- Better Booch, a manufacturer of premium, small craft kombucha, raised $2.5 million in a funding round led by Crush Ventures, the venture capital arm of musician management firm Crush Music, BevNET reported. It's the first time Better Booch, founded in 2011, has accepted outside money.
- The funding will be used to increase distribution and expand into Colorado, company co-founder Trey Lockerbie told BevNET. Better Booch's fermented tea products are currently in about 1,000 Whole Foods, Sprouts, Lassens and Safeway outlets in Southern California. The company has additional distribution in Northern California, Arizona, Nevada and parts of the Midwest.
- Better Booch also recently hired Josh Rosinsky as its vice president of sales, according to Food Navigator. Rosinsky, who worked in a similar position with Sipp Eco Beverage, will be launching a direct-to-consumer online business and adding new retail outlets.
Better Booch hadn't raised a penny of outside money until now. This change likely happened because the founders wanted to reach new audiences who may not already drink kombucha and make it available in more outlets across the country. The company also may realize that dozens of other competitors are making the trendy beverage, and it either needs to keep pace with them or wants to accelerate its growth to stand out.
Co-founder Ashleigh Lockerbie told BevNet the company also hasn't spent anything on marketing so far, using only word of mouth, events and social media. The brand now has a weekly production run of more than 6,000 gallons.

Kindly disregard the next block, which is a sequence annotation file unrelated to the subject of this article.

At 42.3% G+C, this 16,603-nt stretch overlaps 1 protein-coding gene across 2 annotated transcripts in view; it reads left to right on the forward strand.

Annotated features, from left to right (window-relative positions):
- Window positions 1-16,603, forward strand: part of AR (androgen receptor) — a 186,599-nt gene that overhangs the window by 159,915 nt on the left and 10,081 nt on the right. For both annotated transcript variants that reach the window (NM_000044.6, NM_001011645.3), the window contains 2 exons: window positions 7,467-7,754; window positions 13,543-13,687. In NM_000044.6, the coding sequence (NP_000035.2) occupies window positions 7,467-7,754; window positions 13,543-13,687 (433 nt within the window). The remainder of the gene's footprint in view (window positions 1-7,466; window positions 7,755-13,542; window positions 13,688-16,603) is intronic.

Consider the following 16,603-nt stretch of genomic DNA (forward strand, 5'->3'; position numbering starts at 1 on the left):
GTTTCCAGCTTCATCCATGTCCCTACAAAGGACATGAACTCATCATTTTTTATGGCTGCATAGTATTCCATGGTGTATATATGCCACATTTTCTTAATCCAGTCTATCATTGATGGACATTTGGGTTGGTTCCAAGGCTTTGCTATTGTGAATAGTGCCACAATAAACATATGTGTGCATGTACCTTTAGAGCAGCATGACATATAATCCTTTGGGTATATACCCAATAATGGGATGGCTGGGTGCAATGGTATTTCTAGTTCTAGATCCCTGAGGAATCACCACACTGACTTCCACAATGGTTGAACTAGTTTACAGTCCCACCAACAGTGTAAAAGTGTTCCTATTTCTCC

The funding from Crush Music's VC arm may help provide marketing assistance to the brand and enable wider name recognition — similar to how its parent company works to promote musicians. And since Crush Ventures has invested in Brooklyn Gin, Drops of Jupiter wine and Yola Mezcal, Better Booch may be able to forge partnerships with these brands to create more recognition for the collection. Better Booch also recently completed a rebrand with a new logo, colors and packaging in bottles and cans, which could draw increased attention.
With Rosinsky coming on board as vice president of sales, Better Booch is focusing on building a direct-to consumer online business and increasing product distribution beyond the limited number of states where it currently has shelf space. It's possible the brand could go nationwide with sufficient outreach to new shopper groups and a direct-to-consumer online business.
It could be a good time for the brand to expand despite some potential challenges for kombucha. Food Navigator noted sales of refrigerated kombucha and other fermented beverages rose 21% to $728.8 million in measured channels driven by strong distribution gains for the year ended February 24, 2019. Still, during the same time, velocities were down sharply. This means more channels are carrying the product, but it may not turning over as fast as before.
The trend has inspired some big names to jump into the category and expand their core portfolios. PepsiCo acquired KeVita in 2016 and Molson Coors bought Clearly Kombucha last year. In 2017, 301 INC, the VC arm of General Mills, led a $6.5-million investment round for Farmhouse Culture, a startup making fermented and probiotic foods and beverages, and Peet's Coffee took part in a $7.5 million round of funding for Revive Kombucha.
Despite the growing competition, Better Booch could have a good chance at scaling up to a nationwide reach because of its current popularity, its relatively long ramp-up period and this new funding round. It also doesn't hurt to be positioned as a premium, small craft brand that has been independent since first being introduced at Los Angeles farmers markets seven years ago.